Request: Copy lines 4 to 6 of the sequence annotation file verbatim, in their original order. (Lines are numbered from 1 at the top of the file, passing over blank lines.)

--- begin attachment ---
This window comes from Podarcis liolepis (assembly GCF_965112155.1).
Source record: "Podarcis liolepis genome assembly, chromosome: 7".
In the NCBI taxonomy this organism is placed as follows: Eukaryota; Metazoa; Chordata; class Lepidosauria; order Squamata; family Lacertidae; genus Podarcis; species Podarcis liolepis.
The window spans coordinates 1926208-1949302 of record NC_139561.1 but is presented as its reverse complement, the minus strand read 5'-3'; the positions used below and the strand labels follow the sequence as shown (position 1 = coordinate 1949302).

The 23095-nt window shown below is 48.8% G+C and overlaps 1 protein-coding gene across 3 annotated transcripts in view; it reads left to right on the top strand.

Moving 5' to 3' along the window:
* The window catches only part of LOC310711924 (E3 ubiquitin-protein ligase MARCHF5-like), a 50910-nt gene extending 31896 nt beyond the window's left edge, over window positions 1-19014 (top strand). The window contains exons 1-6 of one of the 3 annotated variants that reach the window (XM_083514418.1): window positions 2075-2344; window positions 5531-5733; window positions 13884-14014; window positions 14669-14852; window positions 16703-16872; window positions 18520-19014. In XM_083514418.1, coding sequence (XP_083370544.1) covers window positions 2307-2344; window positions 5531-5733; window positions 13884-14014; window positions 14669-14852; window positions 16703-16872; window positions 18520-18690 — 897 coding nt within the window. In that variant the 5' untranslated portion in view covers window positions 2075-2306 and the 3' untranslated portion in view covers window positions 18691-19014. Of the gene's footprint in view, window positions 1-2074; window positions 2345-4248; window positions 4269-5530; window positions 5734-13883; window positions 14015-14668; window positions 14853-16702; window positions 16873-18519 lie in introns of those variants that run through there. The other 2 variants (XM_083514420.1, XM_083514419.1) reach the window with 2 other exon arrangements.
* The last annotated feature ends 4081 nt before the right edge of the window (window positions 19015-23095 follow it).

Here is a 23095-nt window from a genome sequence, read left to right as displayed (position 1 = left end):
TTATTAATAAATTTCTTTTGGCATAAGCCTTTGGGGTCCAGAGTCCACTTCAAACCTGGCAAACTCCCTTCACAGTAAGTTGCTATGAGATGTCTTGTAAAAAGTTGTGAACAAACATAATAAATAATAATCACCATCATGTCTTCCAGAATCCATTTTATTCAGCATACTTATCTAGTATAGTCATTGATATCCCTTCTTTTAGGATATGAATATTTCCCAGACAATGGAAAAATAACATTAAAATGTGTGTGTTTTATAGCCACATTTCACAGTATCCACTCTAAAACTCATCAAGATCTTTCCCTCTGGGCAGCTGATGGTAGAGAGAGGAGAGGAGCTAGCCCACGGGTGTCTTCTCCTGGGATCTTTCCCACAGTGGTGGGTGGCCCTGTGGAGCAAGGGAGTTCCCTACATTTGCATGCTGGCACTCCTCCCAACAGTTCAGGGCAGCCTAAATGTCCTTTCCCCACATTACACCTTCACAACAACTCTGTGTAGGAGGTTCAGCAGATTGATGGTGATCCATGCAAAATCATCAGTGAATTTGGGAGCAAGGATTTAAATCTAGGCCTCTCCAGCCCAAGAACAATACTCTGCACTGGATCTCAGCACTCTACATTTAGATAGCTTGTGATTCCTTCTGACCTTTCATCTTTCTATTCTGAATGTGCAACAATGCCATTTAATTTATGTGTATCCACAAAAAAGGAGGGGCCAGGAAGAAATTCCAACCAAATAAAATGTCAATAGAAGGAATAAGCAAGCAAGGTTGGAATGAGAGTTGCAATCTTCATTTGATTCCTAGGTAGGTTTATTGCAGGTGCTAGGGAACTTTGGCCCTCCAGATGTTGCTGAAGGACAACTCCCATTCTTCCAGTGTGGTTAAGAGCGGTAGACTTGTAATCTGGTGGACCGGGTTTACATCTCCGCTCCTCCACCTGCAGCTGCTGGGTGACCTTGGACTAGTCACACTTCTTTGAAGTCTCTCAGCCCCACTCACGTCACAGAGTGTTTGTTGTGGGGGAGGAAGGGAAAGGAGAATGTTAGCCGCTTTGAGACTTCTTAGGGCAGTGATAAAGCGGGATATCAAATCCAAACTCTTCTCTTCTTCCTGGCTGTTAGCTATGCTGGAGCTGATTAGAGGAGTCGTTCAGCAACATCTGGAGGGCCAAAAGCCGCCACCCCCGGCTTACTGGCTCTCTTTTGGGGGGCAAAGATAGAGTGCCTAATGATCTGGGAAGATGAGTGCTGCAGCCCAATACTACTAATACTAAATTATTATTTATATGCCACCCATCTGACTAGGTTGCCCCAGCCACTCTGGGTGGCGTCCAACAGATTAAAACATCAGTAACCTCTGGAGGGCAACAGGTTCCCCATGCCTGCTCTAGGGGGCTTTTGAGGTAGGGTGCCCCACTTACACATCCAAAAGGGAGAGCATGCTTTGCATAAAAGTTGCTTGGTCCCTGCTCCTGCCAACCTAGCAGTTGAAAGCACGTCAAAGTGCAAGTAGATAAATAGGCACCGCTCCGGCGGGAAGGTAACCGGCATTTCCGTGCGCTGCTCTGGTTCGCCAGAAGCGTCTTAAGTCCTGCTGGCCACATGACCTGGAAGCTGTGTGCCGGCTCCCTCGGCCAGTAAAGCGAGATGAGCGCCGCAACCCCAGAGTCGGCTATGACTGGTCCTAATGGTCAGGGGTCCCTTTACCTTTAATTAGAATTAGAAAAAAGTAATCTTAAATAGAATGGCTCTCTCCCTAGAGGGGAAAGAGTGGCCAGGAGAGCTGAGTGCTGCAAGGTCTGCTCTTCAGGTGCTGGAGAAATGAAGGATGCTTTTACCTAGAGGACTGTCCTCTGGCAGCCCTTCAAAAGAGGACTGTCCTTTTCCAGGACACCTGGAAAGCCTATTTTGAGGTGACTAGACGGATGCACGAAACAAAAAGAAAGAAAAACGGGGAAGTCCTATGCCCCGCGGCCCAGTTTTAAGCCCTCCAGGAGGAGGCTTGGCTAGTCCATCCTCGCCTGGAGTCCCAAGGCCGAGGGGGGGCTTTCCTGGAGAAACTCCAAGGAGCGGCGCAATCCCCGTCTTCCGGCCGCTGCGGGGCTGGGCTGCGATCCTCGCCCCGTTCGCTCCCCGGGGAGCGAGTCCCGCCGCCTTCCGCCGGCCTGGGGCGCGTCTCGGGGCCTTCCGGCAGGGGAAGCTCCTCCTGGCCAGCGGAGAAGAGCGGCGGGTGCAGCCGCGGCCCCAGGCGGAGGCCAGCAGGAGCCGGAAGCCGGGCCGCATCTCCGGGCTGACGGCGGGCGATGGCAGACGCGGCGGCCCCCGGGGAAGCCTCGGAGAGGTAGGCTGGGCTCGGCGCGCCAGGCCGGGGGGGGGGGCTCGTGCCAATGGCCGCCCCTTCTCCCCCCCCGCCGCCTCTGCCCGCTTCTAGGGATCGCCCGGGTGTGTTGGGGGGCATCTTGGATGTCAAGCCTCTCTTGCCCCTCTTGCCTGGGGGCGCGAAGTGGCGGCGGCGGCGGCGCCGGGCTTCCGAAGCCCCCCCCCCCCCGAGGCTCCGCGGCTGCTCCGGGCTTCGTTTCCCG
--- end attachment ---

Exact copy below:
The window spans coordinates 1926208-1949302 of record NC_139561.1 but is presented as its reverse complement, the minus strand read 5'-3'; the positions used below and the strand labels follow the sequence as shown (position 1 = coordinate 1949302).

The 23095-nt window shown below is 48.8% G+C and overlaps 1 protein-coding gene across 3 annotated transcripts in view; it reads left to right on the top strand.

Moving 5' to 3' along the window: